6. Use flexibility well – Flexibility is a double-edged sword. If you are working independently, and do not have an overbearing boss, academia offers more flexibility than any other situation I can imagine. This is great on those really bad days when you absolutely need to stay in bed. Assuming your work can wait (and I realize not all work can), the flexibility means that you can rest now, and just catch up over the weekend, if needed. However, flexibility can also lead one to keep odd hours, or no set schedule at all from one day to the next. This can be problematic as your body does not what to expect when. I feel like keeping a steady routine was really key to me getting a handle on my “new normal”, so use the flexibility graduate school affords with care.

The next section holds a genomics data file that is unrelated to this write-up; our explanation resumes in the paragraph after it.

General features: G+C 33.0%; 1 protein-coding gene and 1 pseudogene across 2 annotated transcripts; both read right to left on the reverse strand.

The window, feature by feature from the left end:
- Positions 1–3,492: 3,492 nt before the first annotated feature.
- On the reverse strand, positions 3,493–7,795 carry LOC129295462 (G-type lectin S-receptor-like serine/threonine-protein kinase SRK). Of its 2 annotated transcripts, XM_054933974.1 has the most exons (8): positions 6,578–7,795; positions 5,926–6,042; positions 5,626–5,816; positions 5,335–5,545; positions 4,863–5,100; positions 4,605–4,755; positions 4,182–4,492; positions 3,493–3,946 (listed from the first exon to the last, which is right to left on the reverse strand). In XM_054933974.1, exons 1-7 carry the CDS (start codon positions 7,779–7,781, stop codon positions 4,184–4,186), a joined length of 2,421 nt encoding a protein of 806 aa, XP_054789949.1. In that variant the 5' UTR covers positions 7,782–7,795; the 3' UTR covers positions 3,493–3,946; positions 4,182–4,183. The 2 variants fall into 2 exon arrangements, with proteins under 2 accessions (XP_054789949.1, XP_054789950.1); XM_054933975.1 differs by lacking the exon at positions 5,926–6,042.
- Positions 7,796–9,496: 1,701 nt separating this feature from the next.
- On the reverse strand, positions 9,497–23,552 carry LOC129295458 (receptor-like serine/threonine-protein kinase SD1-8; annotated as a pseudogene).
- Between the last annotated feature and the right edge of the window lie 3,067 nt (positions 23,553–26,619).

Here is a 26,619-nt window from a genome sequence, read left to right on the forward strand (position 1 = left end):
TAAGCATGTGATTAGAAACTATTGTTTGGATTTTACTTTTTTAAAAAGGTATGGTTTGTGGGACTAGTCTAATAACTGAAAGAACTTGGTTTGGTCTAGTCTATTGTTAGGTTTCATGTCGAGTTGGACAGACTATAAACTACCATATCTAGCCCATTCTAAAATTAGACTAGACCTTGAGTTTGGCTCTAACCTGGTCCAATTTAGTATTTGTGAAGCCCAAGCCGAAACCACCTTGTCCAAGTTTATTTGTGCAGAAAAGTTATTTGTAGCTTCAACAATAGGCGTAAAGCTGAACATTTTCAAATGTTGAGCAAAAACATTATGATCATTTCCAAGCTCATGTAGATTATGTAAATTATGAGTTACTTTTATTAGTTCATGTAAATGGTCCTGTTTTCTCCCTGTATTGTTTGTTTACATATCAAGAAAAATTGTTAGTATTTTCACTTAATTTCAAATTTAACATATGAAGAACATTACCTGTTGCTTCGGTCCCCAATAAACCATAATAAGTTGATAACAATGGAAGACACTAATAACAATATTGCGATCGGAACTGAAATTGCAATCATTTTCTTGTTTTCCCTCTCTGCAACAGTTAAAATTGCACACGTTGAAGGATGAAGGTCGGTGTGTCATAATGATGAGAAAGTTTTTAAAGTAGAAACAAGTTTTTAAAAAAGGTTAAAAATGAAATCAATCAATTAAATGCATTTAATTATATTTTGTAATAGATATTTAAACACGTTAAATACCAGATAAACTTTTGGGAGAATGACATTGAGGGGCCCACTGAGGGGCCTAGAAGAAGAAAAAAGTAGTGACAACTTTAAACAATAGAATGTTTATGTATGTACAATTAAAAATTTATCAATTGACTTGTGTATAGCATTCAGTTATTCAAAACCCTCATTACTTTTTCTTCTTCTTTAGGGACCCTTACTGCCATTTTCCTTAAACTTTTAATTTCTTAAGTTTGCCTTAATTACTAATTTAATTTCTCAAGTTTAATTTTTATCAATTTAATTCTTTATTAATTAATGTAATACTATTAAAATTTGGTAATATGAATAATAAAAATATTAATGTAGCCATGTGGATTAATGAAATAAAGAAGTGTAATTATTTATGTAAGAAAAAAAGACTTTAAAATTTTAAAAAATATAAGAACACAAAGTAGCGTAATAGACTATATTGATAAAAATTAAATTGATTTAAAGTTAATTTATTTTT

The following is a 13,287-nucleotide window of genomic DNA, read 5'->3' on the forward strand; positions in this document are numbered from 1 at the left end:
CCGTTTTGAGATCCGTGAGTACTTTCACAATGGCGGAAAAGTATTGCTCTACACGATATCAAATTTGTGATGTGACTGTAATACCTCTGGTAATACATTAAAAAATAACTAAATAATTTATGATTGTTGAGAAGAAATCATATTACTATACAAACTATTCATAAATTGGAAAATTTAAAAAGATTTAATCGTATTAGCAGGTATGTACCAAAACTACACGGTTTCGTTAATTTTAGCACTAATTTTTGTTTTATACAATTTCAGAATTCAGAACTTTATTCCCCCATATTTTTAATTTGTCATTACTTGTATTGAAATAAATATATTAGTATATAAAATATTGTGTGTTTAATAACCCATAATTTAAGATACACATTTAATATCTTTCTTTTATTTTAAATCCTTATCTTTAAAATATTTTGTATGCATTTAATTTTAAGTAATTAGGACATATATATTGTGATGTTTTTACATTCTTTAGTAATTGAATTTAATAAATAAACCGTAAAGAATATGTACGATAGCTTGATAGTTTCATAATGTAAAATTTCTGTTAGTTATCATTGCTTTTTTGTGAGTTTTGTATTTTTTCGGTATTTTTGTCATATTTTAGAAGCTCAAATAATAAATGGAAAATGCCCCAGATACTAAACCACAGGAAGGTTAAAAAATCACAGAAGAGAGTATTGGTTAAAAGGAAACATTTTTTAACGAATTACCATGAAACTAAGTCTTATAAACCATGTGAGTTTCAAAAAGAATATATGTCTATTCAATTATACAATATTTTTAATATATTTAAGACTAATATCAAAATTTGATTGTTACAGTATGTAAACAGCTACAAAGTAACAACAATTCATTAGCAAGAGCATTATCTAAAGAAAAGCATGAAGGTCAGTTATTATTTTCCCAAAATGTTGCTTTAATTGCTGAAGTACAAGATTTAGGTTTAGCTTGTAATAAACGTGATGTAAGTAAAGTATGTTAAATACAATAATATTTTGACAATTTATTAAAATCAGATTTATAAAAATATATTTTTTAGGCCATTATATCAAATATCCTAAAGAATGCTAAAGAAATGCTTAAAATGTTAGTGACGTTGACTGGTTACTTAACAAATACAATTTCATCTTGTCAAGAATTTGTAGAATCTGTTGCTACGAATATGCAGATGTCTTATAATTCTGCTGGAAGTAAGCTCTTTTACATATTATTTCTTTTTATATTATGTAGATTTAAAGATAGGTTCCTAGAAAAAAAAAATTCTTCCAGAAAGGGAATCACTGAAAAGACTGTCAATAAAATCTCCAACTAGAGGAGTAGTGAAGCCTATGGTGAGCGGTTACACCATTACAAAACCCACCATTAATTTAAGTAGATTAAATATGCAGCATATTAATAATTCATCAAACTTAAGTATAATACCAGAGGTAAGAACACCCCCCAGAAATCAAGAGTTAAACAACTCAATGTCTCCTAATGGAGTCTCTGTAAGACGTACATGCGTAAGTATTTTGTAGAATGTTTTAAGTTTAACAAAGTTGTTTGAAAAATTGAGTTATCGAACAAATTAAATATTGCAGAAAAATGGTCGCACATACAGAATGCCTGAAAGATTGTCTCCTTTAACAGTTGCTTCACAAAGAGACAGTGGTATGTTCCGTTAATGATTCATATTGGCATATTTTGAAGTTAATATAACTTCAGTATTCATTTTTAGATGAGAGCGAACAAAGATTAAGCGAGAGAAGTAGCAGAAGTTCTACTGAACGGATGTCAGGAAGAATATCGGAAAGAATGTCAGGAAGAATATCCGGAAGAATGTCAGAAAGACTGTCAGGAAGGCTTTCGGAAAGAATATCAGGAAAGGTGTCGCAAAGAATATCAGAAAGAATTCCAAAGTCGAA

7. Do not procrastinate – The other issue with flexibility is that it becomes really easy to procrastinate! This is usually a bad idea, in my opinion. Almost invariably, as the stress of an approaching deadline builds, I feel my FM symptoms worsen. If at that time, I also need to do a bulk of the work that I hadn’t done before, that robs me of the rest time that my body needs. Also, it is more stressful if you know you have a lot of work to finish in very little time. So if your symptoms react to stress, try not to procrastinate!

8. Sleep well before important days – Lack of sleep or poor sleep often makes everything worse for me! I hurt more, am tired more, and can think less. So if there is an important day – such an exam, meeting or interview – I try to get good sleep the night before! I have found zolpidem (Ambien) to be an excellent aid when all else (hot baths, herbal teas/supplements, etc.) fail.